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During his inaugural address, President Obama said his administration sought a “new way forward” with the Muslim world, “based on mutual interest and mutual respect.” In this sense, Indyk’s book contain some insights that might be useful for new/old American Middle Eastern teams it attempt to reengage the region. The first one has to do with American expectation and the scope of American involvement. Five weeks into Clinton’s presidency, Indyk recalls, “Middle Eastern peacemaking was the only item on the agenda.” Clinton was keen on achieving peace not only between the Israelis and the Palestinians, but also between the Israelis and the Syrians, the Jordanians and the remaining Arab world. Clinton spoke about the Middle East often, perhaps too much. While reviewing the white house dynamics during the Israeli Syrian talks in 2000, Indyk notes that “There was a clear feeling that the people of the Middle East were not only on the threshold of a new millennium, but also the start of a new age in Israeli- Arab relations,” no less. Obama, who had not mentioned the Middle East in his inauguration address, might have taken this point to heart, at least for now.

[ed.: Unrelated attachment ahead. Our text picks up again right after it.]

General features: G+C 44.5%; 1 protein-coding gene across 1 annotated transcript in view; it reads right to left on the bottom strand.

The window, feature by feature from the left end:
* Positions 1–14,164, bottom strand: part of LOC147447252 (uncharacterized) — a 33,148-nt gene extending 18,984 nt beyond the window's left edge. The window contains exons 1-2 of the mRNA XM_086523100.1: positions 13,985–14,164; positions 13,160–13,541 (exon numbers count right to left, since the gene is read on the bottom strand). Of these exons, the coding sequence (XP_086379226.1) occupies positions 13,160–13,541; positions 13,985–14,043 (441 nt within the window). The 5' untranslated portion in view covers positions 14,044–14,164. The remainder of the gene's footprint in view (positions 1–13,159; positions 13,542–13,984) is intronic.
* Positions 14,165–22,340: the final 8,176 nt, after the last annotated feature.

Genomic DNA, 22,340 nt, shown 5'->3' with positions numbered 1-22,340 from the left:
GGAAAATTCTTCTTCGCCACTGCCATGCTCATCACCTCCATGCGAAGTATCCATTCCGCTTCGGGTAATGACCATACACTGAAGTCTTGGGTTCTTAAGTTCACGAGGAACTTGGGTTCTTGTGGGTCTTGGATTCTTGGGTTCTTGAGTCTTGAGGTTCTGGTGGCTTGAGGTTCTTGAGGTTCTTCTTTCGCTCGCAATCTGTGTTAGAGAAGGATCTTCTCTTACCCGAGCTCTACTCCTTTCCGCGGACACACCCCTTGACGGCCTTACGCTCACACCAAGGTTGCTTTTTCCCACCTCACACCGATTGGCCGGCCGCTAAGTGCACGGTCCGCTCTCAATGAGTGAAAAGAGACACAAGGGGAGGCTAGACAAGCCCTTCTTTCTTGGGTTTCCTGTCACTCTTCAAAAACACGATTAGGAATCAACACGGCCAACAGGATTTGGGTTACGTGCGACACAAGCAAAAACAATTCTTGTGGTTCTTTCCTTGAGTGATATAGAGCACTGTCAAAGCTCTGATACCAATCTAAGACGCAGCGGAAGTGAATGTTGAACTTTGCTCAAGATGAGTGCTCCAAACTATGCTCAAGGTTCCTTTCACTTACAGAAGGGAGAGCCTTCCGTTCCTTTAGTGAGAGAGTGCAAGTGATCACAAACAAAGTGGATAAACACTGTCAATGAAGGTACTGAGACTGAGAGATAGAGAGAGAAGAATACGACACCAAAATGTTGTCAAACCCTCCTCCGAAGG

The second and more salient point has to do with a more realistic American assessment of the region and its dynamics. Indyk admits that “We were wed to an idealistic vision of a new, more peaceful Middle East” while ” the leaders of the old Middle East had something else in mind for us.” Indyk admits in the failure of President Clinton to assess the real intention of Hafez al-Assad, then the Syrian president, and that of Ehud Barak. Clinton also took too literally the multilayered messages and coded assurances he got from Yasir Arafat. A British Ambassador in Teheran once explained the logic of the Middle East when he said “What I say does not definitely reflect what I think. What I do does not necessary reflect what I say. Therefore, not everything that I do necessary contradicts everything that I think. ” President Obama should better pay attention to that langue note.
That last point might be the most crucial for a new American Administration seeking a new round of engagement in the region. Indyk reminds us that the prevailing policy thinking at the time was that “making peace would end the terrorism because we would be turning the key sponsors of terror in the Middle East heartland – Arafat and Asad – into peacemakers.” He admits that ” this was another example of our naïveté. Just as Mubarak and Fahd had an interest in diverting American attention to peacemaking rather than internal reform of their societies, we would discover that Arafat and Asad were quite capable of talking peace and encouraging terror at the same time.”
Obama’s new team – with many of the Clinton era players included – can no longer claim “innocence” in this regard. These lessons are there to be learned, with the hope that future books will have less to say about another round of policy mistakes.
Nir Boms is the vice president of the Center for Freedom in the Middle East